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Original Article

Preoperative sarcopenia and post-operative accelerated muscle loss negatively impact survival after resection of pancreatic cancer

Moon Hyung Choi1,2, Seung Bae Yoon1,3,*, Kyungjin Lee3, Meiying Song1,3, In Seok Lee1,3, Myung Ah Lee1,3, Tae Ho Hong1,4, Myung-Gyu Choi3

Version of Record online: 5 FEB 2018

DOI: 10.1002/jcsm.12274

How to Cite

Choi, M. H., Yoon, S. B., Lee, K., Song, M., Lee, I. S., Lee, M. A., Hong, T. H., and Choi, M.-G. (2018) Preoperative sarcopenia and post-operative accelerated muscle loss negatively impact survival after resection of pancreatic cancer. Journal of Cachexia, Sarcopenia and Muscle, doi: 10.1002/jcsm.12274.

Author Information

Cancer Research Institute, College of Medicine, The Catholic University of Korea, Seoul, Korea
Department of Radiology, College of Medicine, The Catholic University of Korea, Seoul, Korea
Department of Internal Medicine, College of Medicine, The Catholic University of Korea, Seoul, Korea
Department of Surgery, College of Medicine, The Catholic University of Korea, Seoul, Korea

*Correspondence to: Seung Bae Yoon, MD, PhD., Division of Gastroenterology, Department of Internal Medicine, College of Medicine, The Catholic University of Korea, 222 Banpo-daero, Seocho-gu, Seoul 06591, Korea. Email: sbyoon@catholic.ac.kr



Sarcopenia and post-operative accelerated muscle loss leading to cachexia are commonly observed in patients with pancreatic cancer. This study aimed to assess the influence of body compositions and post-operative muscle change on survival of patients with surgically treated pancreatic cancer.


We analysed data of patients diagnosed with pancreatic adenocarcinoma who underwent surgery from 2008 to 2015. Skeletal muscle areas, muscle attenuation, and visceral and subcutaneous adipose tissue areas were measured from two sets of computed tomography images at L3 vertebral levels. In addition, muscle change was calculated from images obtained before and after cancer resection. We set our own cut-off values of various body compositions based on sex-specific tertiles.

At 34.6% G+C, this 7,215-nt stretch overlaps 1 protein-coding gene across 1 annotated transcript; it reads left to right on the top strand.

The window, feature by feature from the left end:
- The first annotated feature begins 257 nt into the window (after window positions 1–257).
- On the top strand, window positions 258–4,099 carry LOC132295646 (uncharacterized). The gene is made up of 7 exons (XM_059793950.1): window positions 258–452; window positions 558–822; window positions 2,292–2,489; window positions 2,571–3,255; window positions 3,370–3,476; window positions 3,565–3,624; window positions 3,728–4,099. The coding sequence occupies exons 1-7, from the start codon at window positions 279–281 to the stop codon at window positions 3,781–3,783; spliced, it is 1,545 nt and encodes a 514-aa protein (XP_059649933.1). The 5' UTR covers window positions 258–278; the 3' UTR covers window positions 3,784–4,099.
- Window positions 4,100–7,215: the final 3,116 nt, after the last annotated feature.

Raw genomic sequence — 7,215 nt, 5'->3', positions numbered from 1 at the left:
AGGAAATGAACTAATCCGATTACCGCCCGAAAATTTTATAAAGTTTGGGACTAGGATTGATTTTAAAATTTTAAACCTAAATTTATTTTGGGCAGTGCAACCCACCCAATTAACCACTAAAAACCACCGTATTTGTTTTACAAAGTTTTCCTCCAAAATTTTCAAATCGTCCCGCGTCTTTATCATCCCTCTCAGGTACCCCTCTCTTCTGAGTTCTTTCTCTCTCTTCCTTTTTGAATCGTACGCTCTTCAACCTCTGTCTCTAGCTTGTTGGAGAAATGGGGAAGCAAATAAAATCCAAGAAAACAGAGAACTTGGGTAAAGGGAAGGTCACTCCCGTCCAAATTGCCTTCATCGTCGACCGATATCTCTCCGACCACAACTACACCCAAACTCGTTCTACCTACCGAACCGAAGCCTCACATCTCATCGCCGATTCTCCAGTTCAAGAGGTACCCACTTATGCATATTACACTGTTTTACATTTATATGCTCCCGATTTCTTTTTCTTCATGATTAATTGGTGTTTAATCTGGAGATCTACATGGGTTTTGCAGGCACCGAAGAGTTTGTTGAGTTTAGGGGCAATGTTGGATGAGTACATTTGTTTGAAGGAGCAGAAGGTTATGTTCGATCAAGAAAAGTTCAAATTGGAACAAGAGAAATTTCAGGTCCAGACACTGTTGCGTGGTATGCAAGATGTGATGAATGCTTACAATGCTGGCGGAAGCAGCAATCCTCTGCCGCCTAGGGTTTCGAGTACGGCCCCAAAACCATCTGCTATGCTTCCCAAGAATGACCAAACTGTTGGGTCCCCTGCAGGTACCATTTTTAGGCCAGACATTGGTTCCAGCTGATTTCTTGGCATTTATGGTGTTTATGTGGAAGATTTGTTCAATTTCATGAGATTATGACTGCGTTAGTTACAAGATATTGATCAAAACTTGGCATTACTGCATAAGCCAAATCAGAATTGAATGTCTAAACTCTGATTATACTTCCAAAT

A total of 180 patients were analysed. Patients with perioperative sarcopenia (n = 60) showed poorer overall survival than those without perioperative sarcopenia (P = 0.031). Fifty (28.6%) patients with accelerated muscle loss after surgery (>10%/60 days) had poorer survival compared with the others (P = 0.029). Sarcopenia (hazard ratio, 1.79: 95% confidence interval, 1.20–2.65] and post-operative muscle change (%/60 days) (hazard ratio, 0.94: 95% confidence interval, 0.92–0.96) were identified as significant predictors of survival on multivariable analyses.


Preoperative sarcopenia identified on CT scan was associated with poor overall survival in patients with pancreatic cancer following surgery. Accelerated muscle loss after surgery also negatively impacted survival in pancreatic cancer patients.


Pancreatic cancer is the 7th leading cause of cancer-related death across both genders worldwide.[1] Pancreatic cancer is an aggressive malignancy with a dismal 5-year survival of about 5%.[2] Surgical resection remains the only curative option for treatment of localized pancreatic cancer.[3, 4] Although operative techniques and perioperative care have improved over the past several decades, prognosis following surgery for pancreatic cancer remains poor.[5-7] Previous studies on prognosis following pancreatic cancer resection have focused mainly on tumour-specific factors such as nodal metastasis, margin involvement, and histologic grade;[8-10] however, the prognosis may be related not only to tumour-specific factors but also individual patient factors such as medical comorbidities, performance status, and body compositions.

In recent years, there has been increasing interest in the influence various body compositions on outcomes of oncology patients. Emerging reports suggest that sarcopenia is associated with poor prognosis in many cancers.[11-13] There have been a few studies showing that preoperative sarcopenia is associated with decreased survival in patients with pancreatic cancer following surgery.[14-16] Some recent reports also suggested that visceral obesity and increased fat content in muscle tissue impact negative clinical outcome in pancreatic cancer.[17, 18]

Many patients with pancreatic cancer are not only malnourished prior to surgical resection but also have significant weight loss post-operatively.[19] A previous study reported a post-operative weight loss of approximately 10% in patients who underwent pancreatectomy.[20] However, post-operative muscle changes and their effects on survival in pancreatic cancer patients have not been well studied. Initiation of adjuvant chemotherapy is usually recommended between 3 to 10 weeks after surgery.[6, 7] Thus, we hypothesized that accelerated muscle loss during this period would impact long-term survival after pancreatic cancer surgery.

The aim of this study was to assess the impact of body compositions and post-operative muscle change on long-term survival after pancreatic cancer resection.

Materials and methods

Patients and data collection